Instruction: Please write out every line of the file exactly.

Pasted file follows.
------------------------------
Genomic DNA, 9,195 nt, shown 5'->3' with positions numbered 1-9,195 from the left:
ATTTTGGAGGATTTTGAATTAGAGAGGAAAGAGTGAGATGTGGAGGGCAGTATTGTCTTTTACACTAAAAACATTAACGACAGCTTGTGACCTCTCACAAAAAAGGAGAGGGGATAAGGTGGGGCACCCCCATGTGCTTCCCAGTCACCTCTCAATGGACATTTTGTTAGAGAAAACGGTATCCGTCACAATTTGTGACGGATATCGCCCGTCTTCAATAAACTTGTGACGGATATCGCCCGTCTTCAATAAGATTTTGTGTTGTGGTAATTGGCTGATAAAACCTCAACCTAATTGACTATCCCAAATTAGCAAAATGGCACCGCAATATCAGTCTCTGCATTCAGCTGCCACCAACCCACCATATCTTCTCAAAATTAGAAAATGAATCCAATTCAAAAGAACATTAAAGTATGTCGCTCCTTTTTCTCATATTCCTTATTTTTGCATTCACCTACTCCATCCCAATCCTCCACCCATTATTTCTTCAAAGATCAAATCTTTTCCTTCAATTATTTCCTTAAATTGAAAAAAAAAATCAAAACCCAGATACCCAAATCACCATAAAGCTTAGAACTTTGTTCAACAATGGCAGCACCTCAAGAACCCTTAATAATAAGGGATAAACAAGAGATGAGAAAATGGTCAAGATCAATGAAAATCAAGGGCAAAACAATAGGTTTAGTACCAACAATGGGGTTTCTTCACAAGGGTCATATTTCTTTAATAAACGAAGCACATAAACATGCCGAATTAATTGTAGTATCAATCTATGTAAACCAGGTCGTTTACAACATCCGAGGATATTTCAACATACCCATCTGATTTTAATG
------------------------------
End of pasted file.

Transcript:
Genomic DNA, 9,195 nt, shown 5'->3' with positions numbered 1-9,195 from the left:
ATTTTGGAGGATTTTGAATTAGAGAGGAAAGAGTGAGATGTGGAGGGCAGTATTGTCTTTTACACTAAAAACATTAACGACAGCTTGTGACCTCTCACAAAAAAGGAGAGGGGATAAGGTGGGGCACCCCCATGTGCTTCCCAGTCACCTCTCAATGGACATTTTGTTAGAGAAAACGGTATCCGTCACAATTTGTGACGGATATCGCCCGTCTTCAATAAACTTGTGACGGATATCGCCCGTCTTCAATAAGATTTTGTGTTGTGGTAATTGGCTGATAAAACCTCAACCTAATTGACTATCCCAAATTAGCAAAATGGCACCGCAATATCAGTCTCTGCATTCAGCTGCCACCAACCCACCATATCTTCTCAAAATTAGAAAATGAATCCAATTCAAAAGAACATTAAAGTATGTCGCTCCTTTTTCTCATATTCCTTATTTTTGCATTCACCTACTCCATCCCAATCCTCCACCCATTATTTCTTCAAAGATCAAATCTTTTCCTTCAATTATTTCCTTAAATTGAAAAAAAAAATCAAAACCCAGATACCCAAATCACCATAAAGCTTAGAACTTTGTTCAACAATGGCAGCACCTCAAGAACCCTTAATAATAAGGGATAAACAAGAGATGAGAAAATGGTCAAGATCAATGAAAATCAAGGGCAAAACAATAGGTTTAGTACCAACAATGGGGTTTCTTCACAAGGGTCATATTTCTTTAATAAACGAAGCACATAAACATGCCGAATTAATTGTAGTATCAATCTATGTAAACCAGGTCGTTTACAACATCCGAGGATATTTCAACATACCCATCTGATTTTAATG